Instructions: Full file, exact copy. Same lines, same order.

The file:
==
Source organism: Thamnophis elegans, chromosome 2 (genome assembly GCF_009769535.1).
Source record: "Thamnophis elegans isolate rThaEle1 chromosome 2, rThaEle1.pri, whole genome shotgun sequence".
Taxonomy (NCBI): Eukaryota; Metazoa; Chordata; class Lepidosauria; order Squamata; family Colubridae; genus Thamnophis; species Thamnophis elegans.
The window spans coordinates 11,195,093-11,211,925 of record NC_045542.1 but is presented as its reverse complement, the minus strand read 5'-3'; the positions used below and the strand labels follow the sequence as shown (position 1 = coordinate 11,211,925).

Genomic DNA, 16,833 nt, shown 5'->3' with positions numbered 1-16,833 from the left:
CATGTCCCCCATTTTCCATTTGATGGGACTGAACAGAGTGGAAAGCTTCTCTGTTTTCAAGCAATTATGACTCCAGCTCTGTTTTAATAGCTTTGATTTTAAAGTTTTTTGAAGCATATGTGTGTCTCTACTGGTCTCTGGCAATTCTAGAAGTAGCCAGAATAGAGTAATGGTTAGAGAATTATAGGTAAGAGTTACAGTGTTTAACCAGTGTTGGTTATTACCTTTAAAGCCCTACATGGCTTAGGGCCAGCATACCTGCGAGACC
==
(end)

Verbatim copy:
Source organism: Thamnophis elegans, chromosome 2 (genome assembly GCF_009769535.1).
Source record: "Thamnophis elegans isolate rThaEle1 chromosome 2, rThaEle1.pri, whole genome shotgun sequence".
Taxonomy (NCBI): Eukaryota; Metazoa; Chordata; class Lepidosauria; order Squamata; family Colubridae; genus Thamnophis; species Thamnophis elegans.
The window spans coordinates 11,195,093-11,211,925 of record NC_045542.1 but is presented as its reverse complement, the minus strand read 5'-3'; the positions used below and the strand labels follow the sequence as shown (position 1 = coordinate 11,211,925).

Genomic DNA, 16,833 nt, shown 5'->3' with positions numbered 1-16,833 from the left:
CATGTCCCCCATTTTCCATTTGATGGGACTGAACAGAGTGGAAAGCTTCTCTGTTTTCAAGCAATTATGACTCCAGCTCTGTTTTAATAGCTTTGATTTTAAAGTTTTTTGAAGCATATGTGTGTCTCTACTGGTCTCTGGCAATTCTAGAAGTAGCCAGAATAGAGTAATGGTTAGAGAATTATAGGTAAGAGTTACAGTGTTTAACCAGTGTTGGTTATTACCTTTAAAGCCCTACATGGCTTAGGGCCAGCATACCTGCGAGACC